Remember, you don’t need to cover your dog all over – only the areas that will be exposed to sun that don’t have the natural protection of a full or thick hair covering.
If your dog cannot tolerate sunscreen, there are other alternatives to help protect your dog from the sun’s rays. You can purchase lightweight clothing that is designed to protect dogs from the sun. Use lighter colors to help keep your dog cooler.
Here is a quick guide to show you which dogs need sunscreen, when dogs needed and where you need to apply it. Certain dog breeds are more susceptible than others to sun overexposure. Among the most susceptible breeds are: Pit Bulls, Dalmatians, Boxers, Weineramers, Greyhounds and the Chinese Crested.
If your dog is going to be spending a full day in the sun, you may need to apply sunscreen if your dog also falls under the categories mentioned below. Also make sure to bring some type of sun-shelter for your dog if no other shaded area will be available.
Hair is a natural defense mechanism against the sun for dogs. However, some dogs have thin or sparse coats. Dogs with white or light-colored coats are also more vulnerable. A variety of reasons may cause your dog to experience hair loss. Areas not protected by hair are vulnerable to overexposure to the sun just as much as a human would be.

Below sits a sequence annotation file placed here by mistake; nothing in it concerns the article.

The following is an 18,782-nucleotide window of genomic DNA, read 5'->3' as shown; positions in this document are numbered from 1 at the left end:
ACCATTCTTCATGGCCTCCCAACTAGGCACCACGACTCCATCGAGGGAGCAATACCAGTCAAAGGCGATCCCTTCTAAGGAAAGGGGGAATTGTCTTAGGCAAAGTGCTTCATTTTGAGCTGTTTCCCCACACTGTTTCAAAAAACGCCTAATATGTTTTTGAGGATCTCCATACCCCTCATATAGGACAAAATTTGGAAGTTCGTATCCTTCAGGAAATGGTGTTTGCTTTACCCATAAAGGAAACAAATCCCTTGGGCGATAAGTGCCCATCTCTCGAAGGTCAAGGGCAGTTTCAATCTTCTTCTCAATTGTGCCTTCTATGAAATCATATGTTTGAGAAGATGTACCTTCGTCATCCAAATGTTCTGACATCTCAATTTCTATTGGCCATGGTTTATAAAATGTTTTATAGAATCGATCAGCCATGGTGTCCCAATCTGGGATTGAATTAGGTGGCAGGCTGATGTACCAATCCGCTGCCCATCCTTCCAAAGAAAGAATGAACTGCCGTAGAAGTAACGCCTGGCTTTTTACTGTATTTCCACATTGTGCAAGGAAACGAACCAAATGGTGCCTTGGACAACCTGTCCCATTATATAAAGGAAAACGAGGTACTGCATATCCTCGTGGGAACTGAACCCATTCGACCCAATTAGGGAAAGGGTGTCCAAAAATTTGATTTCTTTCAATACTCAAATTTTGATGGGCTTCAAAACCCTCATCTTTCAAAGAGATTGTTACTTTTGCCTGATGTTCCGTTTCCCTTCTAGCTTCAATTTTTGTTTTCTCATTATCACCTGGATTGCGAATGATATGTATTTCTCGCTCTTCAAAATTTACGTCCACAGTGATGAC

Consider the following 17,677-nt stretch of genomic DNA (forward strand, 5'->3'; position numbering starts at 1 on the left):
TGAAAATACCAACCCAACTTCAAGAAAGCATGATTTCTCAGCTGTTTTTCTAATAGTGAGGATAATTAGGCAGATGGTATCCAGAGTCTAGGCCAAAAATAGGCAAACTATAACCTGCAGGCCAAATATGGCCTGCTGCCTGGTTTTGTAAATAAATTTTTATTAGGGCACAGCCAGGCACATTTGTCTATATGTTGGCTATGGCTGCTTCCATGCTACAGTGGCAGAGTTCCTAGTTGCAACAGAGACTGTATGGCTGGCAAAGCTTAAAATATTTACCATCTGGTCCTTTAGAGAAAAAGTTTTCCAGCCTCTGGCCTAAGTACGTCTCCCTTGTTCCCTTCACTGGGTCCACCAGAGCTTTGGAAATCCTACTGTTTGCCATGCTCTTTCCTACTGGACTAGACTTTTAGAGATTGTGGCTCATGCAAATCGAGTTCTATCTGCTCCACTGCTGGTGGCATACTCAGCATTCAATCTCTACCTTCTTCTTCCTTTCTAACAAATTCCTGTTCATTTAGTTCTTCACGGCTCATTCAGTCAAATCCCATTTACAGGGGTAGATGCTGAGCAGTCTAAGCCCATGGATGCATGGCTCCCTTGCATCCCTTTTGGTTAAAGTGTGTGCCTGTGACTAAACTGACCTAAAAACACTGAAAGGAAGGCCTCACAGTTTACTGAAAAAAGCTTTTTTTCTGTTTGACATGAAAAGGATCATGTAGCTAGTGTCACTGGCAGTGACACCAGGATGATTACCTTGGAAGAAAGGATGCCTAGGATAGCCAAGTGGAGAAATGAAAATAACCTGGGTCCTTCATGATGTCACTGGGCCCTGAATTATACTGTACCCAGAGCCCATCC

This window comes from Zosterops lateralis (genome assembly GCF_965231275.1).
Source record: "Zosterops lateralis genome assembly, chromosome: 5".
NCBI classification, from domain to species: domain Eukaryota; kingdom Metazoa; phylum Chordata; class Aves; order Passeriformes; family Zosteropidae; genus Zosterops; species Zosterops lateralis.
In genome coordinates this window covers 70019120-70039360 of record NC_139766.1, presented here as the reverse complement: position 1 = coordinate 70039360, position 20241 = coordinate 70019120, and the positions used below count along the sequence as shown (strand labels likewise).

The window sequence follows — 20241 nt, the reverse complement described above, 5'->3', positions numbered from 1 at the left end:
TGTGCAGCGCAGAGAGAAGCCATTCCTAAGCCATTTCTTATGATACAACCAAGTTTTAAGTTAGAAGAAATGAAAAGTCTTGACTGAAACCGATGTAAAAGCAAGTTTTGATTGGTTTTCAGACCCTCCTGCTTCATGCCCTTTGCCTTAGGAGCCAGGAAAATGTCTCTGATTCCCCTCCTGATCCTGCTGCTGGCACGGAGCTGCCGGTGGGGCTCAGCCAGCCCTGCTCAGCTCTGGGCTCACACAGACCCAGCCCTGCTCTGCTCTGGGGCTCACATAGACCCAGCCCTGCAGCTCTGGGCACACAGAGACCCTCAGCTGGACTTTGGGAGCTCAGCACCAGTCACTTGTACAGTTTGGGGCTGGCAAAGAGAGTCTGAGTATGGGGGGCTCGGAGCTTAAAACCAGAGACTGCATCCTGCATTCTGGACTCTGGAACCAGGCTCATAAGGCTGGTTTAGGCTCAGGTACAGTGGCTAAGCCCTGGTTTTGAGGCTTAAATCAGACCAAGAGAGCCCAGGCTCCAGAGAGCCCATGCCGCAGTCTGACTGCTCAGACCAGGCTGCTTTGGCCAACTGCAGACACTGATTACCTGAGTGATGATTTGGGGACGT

Also, certain breeds that don’t have a lot of hair, such as Chinese Crested, have natural bald spots that need protection.
Dogs are just as susceptible to sunburns and sun-related cancers as humans. Certain areas of dogs are naturally exposed such as their nose (especially if it’s pink or has any pink-ish areas), ears and abdomen. UV rays can actually reflect off of certain surfaces they are walking on and have an effect on their undersides.
Other exposed areas to protect are between their back legs. Certain breeds with cropped ears, such as Doberman pinschers, means that the insides of their ears have more exposure to sunlight than would a floppy-eared dog.
Some dogs naturally love to lie in the sun. You already know if your dog is one of these. But while your pet may enjoy this activity, too much of it can be detrimental. Don’t allow your dog to expose itself to too many hours of sun.
Even if you are using sunscreen or clothing protection from your dog, your pooch still needs somewhere to take a break in the shade to escape the sun. And if your dog cannot use sunscreen or has no protective clothing – then shade for your dog is an absolute must. After all, the best way to protect your dog from harmful UV rays is to lessen or eliminate exposure to sunlight entirely.